The gate is usually the most vulnerable part of a town’s defenses, simply because it stands at an opening into the town. In addition, the gate was often located at a low point in the town’s topography for several reasons: the low point would provide the easiest access to the town by travelers or merchants—they wouldn’t have to maneuver their animals and wares to higher points in the town; the marketplace was often located just inside the gate for the same reason; and the low point would offer a good drainage channel for rainfall throughout the town to run outside the city walls through the gate. Because of its vulnerability, strong towers often flanked the gateway to help protect it. In addition, heavy wooden or metal doors would be closed to shut the gate at night or in times of imminent attack.
     During the Iron Age, the period of Israelite monarchy, two-, four-, and six-chamber gates are found. Rather than a developmental scheme, the choice of gate type seems most likely related to local topography and defensive needs. Undoubtedly, the development of new weapons, including more effective battering rams, required new defensive strategies. Among such innovations were the introduction of inner and outer gate structures. Such double-gate structures may well have been intended to strengthen defenses. Assaulting an outer-gate structure would not give access into the city proper; it would only lead through a narrow passage (where an invading army would be under continual assault by defenders on the walls above) to an inner-gate structure, likewise well defended. Sites with inner- and outer-gate structures include Tel Dan, Megiddo, and Lachish. Typical gate openings during the Iron Age were from 3.5 to 4 meters, from 11 to 13 feet. Such openings would allow easy passage for animals laden with goods, for chariots, as well as for pedestrian traffic.
     Just outside the city gate one would often find a well or spring. Since access to the water supply is quite important, the city gate was often located near the water. Recent excavations at the Jebusite and Davidic city of Jerusalem have found a gate with massive towers protecting access to the spring Gihon. Beersheba had a well just outside the city gate. John 4 has the story of Jesus meeting a woman of Sychar at the well just outside the city.
     In the typical town plan, the marketplace, often an open plaza, was just inside the gate complex. Close by might be either administrative buildings, military buildings, or a shrine or temple. The biblical description of various activities within the gates of the city/town indicates the business of that area. When Abraham was negotiating for the purchase of a burial plot for Sarah, he met with the landowner and the elders of the town at the city gate (Gen. 23:10, 18), as did Boaz when he negotiated the purchase of Elimelech’s property (Ruth 4:1–11). Elders gathered at the city gate to administer justice or judgment (Deut. 21:19; 22:15, 24) as well as transact sales. The prophets have a number of references to proper justice at the city gate (Amos 5:10–15; Zech. 8:16).      King David had a seat at the gate (2 Sam 19:8). At Tel Dan a platform has been discovered just inside the gate complex that may have been for a royal throne or may have been a shrine. Shrines have been excavated at several sites around the gate complex. In particular Bethsaida, probably ancient Geshur, had a cultic platform adjacent to the gate and several steles in the gate complex. Also at Mudayna on the Wadi eth-Thamid in Jordan, a shrine has been discovered adjacent to the gate complex.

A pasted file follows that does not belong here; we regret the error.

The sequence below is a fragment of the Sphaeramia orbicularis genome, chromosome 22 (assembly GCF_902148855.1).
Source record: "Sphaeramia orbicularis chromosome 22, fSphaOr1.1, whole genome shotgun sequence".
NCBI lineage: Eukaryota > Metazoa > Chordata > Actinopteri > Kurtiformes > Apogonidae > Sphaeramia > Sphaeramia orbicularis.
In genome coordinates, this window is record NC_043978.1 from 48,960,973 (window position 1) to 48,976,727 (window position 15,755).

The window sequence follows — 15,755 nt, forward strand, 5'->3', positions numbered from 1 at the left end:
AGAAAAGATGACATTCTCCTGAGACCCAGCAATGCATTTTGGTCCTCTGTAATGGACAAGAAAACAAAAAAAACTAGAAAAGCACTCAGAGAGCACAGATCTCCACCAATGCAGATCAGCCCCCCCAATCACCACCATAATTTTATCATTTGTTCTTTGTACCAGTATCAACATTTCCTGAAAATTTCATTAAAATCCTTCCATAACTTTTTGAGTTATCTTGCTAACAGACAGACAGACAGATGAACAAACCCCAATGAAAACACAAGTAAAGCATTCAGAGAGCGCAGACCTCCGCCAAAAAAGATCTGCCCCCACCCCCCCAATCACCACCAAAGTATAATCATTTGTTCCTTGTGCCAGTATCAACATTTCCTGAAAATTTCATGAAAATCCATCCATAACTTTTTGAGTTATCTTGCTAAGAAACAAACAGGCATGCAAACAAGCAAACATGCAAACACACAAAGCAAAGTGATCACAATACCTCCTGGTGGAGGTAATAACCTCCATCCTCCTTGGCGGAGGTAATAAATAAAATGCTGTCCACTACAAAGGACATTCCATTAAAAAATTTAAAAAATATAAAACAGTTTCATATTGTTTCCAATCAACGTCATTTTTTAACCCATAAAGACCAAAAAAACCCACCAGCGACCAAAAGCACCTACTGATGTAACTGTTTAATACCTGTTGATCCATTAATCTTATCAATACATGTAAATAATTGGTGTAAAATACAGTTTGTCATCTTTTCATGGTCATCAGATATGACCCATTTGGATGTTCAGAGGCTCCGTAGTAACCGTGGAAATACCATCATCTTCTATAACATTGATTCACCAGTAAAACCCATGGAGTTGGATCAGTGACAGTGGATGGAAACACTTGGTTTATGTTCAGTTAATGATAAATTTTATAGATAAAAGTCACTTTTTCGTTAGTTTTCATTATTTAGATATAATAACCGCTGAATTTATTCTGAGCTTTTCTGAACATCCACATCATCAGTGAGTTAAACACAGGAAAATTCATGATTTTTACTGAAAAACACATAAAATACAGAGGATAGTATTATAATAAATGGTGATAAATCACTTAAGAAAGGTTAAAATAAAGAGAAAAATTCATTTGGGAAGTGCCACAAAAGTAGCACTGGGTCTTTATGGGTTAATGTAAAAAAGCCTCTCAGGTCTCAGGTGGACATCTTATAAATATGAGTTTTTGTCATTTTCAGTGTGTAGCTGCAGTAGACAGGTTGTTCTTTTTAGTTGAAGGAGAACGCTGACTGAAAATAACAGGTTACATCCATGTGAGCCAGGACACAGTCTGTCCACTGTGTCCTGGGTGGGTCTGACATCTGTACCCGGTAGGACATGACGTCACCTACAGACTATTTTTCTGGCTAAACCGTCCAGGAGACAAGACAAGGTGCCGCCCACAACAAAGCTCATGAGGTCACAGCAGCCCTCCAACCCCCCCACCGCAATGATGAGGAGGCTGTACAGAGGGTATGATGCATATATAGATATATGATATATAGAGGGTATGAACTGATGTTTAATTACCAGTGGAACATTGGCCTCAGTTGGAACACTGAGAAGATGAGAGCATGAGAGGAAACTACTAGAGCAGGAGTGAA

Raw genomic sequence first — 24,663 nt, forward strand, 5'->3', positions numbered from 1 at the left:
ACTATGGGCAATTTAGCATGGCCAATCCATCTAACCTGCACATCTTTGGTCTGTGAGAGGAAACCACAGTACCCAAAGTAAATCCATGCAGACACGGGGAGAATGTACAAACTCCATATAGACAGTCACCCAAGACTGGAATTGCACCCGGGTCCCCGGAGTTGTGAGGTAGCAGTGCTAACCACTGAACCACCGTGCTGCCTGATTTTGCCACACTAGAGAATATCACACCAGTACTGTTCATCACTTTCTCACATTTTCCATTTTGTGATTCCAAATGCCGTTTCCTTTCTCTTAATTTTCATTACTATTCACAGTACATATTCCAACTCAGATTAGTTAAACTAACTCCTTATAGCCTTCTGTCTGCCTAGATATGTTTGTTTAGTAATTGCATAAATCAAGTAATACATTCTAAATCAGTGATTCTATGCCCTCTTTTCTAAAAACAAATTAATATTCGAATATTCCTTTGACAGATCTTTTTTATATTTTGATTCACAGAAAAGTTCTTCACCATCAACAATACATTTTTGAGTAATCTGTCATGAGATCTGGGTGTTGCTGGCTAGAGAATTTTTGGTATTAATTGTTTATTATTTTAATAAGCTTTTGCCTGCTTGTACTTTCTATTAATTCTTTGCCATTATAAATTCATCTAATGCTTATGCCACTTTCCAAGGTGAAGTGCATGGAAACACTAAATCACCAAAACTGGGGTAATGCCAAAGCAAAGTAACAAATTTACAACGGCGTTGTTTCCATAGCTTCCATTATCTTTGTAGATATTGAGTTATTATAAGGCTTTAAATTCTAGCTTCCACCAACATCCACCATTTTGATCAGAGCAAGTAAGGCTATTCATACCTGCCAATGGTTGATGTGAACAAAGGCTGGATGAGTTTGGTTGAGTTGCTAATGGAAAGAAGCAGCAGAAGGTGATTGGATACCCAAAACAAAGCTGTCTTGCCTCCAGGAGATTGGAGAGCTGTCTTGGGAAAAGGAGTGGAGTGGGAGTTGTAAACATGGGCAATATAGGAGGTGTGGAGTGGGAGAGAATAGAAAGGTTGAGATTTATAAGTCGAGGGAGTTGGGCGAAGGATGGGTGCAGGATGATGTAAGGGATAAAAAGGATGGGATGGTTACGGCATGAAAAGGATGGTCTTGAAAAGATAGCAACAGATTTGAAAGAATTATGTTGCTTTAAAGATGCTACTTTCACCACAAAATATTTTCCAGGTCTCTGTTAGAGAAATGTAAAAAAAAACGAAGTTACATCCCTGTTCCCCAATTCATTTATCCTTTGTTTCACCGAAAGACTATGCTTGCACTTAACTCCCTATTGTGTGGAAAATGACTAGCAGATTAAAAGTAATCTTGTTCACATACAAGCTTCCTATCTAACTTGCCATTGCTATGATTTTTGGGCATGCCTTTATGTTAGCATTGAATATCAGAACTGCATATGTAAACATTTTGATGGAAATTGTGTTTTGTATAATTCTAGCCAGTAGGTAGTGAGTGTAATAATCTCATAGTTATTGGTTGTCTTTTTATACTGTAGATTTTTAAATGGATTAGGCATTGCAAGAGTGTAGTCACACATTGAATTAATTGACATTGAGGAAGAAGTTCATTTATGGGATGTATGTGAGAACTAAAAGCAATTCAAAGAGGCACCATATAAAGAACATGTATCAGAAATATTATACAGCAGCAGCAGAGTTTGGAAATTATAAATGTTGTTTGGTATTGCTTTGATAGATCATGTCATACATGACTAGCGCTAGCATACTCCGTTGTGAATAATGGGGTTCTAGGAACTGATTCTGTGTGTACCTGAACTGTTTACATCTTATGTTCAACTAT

Many have suggested the various activities described above took place literally in the city gate. “Benches” have been found within the chambers of some city gates. However, the benches are often of such height and size that it is unlikely they were used for sitting. It is more likely such benches were for depositing and storing items or for other purposes. It is probable that the activities took place “at” the city gate or “inside” the city gate [i.e., within the open plaza] rather than necessarily “in” the gate itself. The presence of the marketplace and of administrative buildings just inside the gate complex provided the rationale for the elders to gather there. And where the elders gathered would be the ideal place for transacting business or dispensing justice that fell to them.  -- Joel F. Drinkard, Jr.

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1 comment:

  1. i have liked what i have seen. i will study it further and share with others. God bless.

    ReplyDelete